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Title: How fragmentation affects insect predation rate : a Singapore case study
Authors: See, Angelica Rui Xiao
Keywords: DRNTU::Science::Biological sciences::Ecology
Issue Date: 2018
Abstract: Over the last 150 years, the tropical forests in Singapore have been rapidly fragmented and urbanised but the effects of fragmentation remain poorly understood. In this study, I sought to understand how fragmentation may impact forest functioning and health through studying insect predation rate by using artificial caterpillars. I measured how fragment edge effects and forest patch size affected insect predation rate by using three separate forest fragments which differed in size and shape. Insect predation rate was found to increase with increasing distance away from the forest edge, although the relationship between edge effects and insect predation rate was very weak. Forest patch size was found to have no effect. This study highlights the importance in studying fragmentation effects on insect activity and response, especially in a highly urbanised setting such as Singapore where most forests have been heavily degraded and reduced to isolated patches.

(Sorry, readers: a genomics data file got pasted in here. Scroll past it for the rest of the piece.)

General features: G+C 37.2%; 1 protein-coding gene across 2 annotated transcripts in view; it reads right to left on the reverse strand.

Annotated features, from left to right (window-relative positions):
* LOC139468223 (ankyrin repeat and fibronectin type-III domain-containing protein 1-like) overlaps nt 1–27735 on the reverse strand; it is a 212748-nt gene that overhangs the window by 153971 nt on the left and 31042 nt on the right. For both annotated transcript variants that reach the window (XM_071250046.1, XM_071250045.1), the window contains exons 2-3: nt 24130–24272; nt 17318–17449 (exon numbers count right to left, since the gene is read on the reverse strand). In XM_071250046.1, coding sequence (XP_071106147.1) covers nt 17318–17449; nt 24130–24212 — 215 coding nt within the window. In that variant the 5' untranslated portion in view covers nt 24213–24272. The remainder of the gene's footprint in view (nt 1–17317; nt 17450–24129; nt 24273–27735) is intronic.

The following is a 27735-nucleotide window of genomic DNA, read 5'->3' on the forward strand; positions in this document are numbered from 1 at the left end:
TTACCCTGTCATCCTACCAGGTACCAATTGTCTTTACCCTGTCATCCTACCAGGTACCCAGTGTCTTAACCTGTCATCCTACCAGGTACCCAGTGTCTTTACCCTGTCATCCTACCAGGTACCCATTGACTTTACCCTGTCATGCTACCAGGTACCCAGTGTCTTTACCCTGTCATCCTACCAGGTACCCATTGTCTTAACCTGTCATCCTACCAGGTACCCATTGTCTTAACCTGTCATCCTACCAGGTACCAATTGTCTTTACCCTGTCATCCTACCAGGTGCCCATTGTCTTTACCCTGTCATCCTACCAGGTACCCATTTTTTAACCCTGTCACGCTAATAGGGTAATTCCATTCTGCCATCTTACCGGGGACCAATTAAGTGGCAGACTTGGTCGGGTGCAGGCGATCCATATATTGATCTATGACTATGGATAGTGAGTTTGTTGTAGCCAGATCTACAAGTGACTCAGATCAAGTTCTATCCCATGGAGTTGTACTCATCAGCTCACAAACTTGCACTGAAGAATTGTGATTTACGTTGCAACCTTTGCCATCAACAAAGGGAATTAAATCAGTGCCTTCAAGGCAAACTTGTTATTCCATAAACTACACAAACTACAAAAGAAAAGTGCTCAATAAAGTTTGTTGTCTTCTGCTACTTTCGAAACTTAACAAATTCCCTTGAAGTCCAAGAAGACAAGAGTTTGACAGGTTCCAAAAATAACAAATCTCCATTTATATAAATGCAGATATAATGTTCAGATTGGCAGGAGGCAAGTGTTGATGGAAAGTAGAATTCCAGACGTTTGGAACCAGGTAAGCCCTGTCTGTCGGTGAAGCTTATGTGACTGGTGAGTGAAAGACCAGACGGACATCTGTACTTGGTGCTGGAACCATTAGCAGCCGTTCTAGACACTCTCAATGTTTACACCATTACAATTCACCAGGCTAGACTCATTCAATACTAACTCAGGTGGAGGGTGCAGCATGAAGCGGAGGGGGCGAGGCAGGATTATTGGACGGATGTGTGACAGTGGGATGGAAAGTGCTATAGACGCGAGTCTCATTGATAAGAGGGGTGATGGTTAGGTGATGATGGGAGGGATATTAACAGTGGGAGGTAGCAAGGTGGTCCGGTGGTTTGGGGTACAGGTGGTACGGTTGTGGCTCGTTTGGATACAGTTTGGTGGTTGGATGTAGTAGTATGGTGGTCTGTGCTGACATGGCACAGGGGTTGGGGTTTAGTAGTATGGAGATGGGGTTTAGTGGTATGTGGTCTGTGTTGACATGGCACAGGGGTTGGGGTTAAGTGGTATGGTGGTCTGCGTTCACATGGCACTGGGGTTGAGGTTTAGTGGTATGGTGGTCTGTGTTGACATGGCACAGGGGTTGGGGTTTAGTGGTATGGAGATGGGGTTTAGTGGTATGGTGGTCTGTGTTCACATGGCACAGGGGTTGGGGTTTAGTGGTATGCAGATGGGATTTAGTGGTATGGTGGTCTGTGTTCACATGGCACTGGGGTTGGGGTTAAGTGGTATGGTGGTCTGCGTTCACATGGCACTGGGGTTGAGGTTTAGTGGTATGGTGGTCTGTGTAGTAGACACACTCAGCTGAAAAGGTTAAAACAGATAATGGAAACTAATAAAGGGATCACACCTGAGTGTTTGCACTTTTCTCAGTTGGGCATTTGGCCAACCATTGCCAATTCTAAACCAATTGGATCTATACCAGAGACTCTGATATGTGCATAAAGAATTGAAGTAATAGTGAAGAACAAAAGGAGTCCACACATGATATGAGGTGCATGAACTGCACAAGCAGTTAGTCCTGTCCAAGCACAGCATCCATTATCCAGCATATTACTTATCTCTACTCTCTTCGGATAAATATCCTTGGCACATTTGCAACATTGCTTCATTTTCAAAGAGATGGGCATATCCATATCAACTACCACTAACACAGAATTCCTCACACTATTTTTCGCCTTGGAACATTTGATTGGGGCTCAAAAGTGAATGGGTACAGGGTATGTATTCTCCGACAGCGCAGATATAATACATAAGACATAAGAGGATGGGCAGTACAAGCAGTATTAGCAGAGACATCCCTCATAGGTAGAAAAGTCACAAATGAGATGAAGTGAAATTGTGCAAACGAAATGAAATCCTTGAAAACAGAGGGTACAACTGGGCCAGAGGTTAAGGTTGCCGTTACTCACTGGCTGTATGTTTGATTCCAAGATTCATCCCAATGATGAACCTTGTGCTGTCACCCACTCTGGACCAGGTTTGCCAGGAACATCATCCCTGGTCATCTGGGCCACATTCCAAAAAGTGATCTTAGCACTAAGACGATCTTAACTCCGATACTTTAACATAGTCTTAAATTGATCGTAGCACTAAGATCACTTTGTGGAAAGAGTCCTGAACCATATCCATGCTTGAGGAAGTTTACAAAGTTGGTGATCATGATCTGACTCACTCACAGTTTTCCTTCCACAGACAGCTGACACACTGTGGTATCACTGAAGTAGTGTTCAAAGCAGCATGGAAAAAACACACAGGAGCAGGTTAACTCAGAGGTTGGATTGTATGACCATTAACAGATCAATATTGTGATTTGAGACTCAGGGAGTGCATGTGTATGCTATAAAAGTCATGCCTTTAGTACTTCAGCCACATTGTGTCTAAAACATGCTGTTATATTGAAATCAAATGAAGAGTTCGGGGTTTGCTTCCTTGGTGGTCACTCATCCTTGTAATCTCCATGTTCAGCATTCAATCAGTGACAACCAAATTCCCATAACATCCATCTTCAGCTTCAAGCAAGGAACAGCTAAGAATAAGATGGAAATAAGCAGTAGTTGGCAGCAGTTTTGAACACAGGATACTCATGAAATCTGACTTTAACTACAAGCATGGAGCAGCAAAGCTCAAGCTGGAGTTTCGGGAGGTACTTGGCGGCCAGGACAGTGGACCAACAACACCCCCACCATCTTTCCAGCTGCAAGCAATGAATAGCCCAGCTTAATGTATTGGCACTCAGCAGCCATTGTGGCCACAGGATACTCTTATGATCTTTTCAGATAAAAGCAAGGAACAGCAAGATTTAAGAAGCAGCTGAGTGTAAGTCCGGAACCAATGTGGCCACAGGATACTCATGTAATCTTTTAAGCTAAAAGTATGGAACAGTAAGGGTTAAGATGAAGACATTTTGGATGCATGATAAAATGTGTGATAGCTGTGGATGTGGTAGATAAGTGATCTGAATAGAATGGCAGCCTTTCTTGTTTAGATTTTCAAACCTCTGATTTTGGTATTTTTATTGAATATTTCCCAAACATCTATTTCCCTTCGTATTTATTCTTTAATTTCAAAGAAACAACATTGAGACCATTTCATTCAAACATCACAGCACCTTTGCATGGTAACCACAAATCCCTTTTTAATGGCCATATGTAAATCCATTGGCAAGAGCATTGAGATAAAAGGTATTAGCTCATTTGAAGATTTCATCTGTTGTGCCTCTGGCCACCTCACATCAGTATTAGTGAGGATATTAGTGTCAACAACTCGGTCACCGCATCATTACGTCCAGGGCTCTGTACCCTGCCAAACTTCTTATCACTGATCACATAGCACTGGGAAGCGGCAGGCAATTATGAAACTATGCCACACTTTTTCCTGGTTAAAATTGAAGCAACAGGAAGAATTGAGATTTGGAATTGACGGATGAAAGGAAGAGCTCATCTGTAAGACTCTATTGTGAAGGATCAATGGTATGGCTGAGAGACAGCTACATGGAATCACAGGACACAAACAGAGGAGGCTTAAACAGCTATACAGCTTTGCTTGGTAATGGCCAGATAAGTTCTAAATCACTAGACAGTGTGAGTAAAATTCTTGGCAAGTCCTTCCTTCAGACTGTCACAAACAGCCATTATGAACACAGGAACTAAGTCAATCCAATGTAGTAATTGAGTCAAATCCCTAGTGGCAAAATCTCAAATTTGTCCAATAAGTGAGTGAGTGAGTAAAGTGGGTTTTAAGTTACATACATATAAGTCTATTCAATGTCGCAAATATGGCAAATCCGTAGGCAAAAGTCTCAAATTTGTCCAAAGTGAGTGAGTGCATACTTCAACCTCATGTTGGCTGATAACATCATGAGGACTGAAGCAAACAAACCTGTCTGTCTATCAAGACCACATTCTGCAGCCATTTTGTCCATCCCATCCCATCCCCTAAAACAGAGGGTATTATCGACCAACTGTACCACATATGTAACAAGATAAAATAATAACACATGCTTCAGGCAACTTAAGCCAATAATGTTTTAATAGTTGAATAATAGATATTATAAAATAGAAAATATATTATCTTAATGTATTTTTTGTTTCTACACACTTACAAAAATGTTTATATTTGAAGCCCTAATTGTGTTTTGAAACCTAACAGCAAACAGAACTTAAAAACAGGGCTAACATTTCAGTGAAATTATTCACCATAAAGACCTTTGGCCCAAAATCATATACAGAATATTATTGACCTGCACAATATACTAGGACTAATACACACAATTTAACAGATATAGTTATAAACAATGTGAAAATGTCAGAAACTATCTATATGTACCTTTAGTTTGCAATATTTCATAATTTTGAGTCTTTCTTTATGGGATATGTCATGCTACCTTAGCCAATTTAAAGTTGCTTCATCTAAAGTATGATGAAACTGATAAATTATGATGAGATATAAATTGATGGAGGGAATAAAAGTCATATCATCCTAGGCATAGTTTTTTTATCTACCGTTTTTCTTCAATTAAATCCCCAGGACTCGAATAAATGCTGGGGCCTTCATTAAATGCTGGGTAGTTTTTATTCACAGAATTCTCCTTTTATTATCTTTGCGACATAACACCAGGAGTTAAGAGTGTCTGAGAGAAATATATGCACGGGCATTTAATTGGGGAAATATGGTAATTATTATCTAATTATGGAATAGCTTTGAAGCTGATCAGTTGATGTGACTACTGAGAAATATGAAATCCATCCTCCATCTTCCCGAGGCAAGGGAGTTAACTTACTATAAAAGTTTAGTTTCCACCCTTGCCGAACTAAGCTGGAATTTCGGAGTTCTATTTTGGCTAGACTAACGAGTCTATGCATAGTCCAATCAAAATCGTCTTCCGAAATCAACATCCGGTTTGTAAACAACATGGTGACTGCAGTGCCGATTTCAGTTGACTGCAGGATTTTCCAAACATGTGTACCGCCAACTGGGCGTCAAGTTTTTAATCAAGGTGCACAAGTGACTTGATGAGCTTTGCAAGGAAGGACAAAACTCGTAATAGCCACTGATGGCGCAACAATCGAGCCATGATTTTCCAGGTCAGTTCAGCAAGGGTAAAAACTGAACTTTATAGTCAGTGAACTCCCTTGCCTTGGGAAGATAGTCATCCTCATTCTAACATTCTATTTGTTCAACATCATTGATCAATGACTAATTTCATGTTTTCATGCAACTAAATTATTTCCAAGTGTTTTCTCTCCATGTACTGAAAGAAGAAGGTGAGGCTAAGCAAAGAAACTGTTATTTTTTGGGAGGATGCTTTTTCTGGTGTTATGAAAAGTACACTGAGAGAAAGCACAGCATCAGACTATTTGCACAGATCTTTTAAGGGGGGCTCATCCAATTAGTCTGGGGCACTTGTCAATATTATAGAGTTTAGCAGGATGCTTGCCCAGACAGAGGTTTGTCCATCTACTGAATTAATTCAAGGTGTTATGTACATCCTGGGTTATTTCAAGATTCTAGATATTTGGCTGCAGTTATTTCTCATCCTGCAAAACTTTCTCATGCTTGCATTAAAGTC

Rights: Nanyang Technological University
Fulltext Permission: restricted
Fulltext Availability: With Fulltext
Appears in Collections:ASE Student Reports (FYP/IA/PA/PI)

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